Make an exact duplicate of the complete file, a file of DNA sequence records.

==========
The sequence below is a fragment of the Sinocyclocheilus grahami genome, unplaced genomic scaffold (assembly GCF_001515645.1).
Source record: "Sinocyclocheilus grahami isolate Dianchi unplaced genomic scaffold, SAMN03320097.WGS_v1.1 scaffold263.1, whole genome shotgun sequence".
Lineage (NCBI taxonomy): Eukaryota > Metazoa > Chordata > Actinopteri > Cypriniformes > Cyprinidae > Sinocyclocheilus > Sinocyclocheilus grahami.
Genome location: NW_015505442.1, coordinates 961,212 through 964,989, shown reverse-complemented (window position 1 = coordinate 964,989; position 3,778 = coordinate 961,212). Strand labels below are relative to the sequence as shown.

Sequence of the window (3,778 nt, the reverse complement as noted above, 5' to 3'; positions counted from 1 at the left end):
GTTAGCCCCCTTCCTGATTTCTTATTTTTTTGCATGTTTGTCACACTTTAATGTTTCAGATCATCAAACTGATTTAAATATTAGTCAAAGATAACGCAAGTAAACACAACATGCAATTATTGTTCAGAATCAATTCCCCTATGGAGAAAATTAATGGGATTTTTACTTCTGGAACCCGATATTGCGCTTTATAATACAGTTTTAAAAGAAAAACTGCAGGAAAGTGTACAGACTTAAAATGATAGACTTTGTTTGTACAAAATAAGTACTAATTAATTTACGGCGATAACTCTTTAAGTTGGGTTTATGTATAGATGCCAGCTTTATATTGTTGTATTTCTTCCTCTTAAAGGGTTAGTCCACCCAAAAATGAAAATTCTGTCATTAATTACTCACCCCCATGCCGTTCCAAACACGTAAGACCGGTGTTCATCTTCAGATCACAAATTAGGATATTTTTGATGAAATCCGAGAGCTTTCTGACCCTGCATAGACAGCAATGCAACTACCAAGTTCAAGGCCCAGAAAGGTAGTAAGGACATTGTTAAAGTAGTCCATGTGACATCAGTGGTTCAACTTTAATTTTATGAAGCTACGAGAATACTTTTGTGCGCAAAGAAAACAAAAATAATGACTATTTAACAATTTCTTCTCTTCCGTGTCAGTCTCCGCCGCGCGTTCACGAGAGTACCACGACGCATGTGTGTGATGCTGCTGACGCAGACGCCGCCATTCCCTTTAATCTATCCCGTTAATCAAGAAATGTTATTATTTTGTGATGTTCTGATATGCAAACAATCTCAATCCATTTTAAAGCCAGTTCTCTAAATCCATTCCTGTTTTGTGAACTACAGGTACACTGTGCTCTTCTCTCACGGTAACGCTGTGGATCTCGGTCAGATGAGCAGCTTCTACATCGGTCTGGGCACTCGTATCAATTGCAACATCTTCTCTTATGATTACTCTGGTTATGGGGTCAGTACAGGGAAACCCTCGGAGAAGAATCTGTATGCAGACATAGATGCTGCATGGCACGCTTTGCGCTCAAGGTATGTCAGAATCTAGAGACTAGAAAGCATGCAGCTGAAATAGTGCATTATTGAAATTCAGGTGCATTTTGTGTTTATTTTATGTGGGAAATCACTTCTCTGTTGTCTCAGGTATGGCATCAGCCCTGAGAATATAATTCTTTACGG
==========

The sequence below is a fragment of the Sinocyclocheilus grahami genome, unplaced genomic scaffold (assembly GCF_001515645.1).
Source record: "Sinocyclocheilus grahami isolate Dianchi unplaced genomic scaffold, SAMN03320097.WGS_v1.1 scaffold263.1, whole genome shotgun sequence".
Lineage (NCBI taxonomy): Eukaryota > Metazoa > Chordata > Actinopteri > Cypriniformes > Cyprinidae > Sinocyclocheilus > Sinocyclocheilus grahami.
Genome location: NW_015505442.1, coordinates 961,212 through 964,989, shown reverse-complemented (window position 1 = coordinate 964,989; position 3,778 = coordinate 961,212). Strand labels below are relative to the sequence as shown.

Sequence of the window (3,778 nt, the reverse complement as noted above, 5' to 3'; positions counted from 1 at the left end):
GTTAGCCCCCTTCCTGATTTCTTATTTTTTTGCATGTTTGTCACACTTTAATGTTTCAGATCATCAAACTGATTTAAATATTAGTCAAAGATAACGCAAGTAAACACAACATGCAATTATTGTTCAGAATCAATTCCCCTATGGAGAAAATTAATGGGATTTTTACTTCTGGAACCCGATATTGCGCTTTATAATACAGTTTTAAAAGAAAAACTGCAGGAAAGTGTACAGACTTAAAATGATAGACTTTGTTTGTACAAAATAAGTACTAATTAATTTACGGCGATAACTCTTTAAGTTGGGTTTATGTATAGATGCCAGCTTTATATTGTTGTATTTCTTCCTCTTAAAGGGTTAGTCCACCCAAAAATGAAAATTCTGTCATTAATTACTCACCCCCATGCCGTTCCAAACACGTAAGACCGGTGTTCATCTTCAGATCACAAATTAGGATATTTTTGATGAAATCCGAGAGCTTTCTGACCCTGCATAGACAGCAATGCAACTACCAAGTTCAAGGCCCAGAAAGGTAGTAAGGACATTGTTAAAGTAGTCCATGTGACATCAGTGGTTCAACTTTAATTTTATGAAGCTACGAGAATACTTTTGTGCGCAAAGAAAACAAAAATAATGACTATTTAACAATTTCTTCTCTTCCGTGTCAGTCTCCGCCGCGCGTTCACGAGAGTACCACGACGCATGTGTGTGATGCTGCTGACGCAGACGCCGCCATTCCCTTTAATCTATCCCGTTAATCAAGAAATGTTATTATTTTGTGATGTTCTGATATGCAAACAATCTCAATCCATTTTAAAGCCAGTTCTCTAAATCCATTCCTGTTTTGTGAACTACAGGTACACTGTGCTCTTCTCTCACGGTAACGCTGTGGATCTCGGTCAGATGAGCAGCTTCTACATCGGTCTGGGCACTCGTATCAATTGCAACATCTTCTCTTATGATTACTCTGGTTATGGGGTCAGTACAGGGAAACCCTCGGAGAAGAATCTGTATGCAGACATAGATGCTGCATGGCACGCTTTGCGCTCAAGGTATGTCAGAATCTAGAGACTAGAAAGCATGCAGCTGAAATAGTGCATTATTGAAATTCAGGTGCATTTTGTGTTTATTTTATGTGGGAAATCACTTCTCTGTTGTCTCAGGTATGGCATCAGCCCTGAGAATATAATTCTTTACGG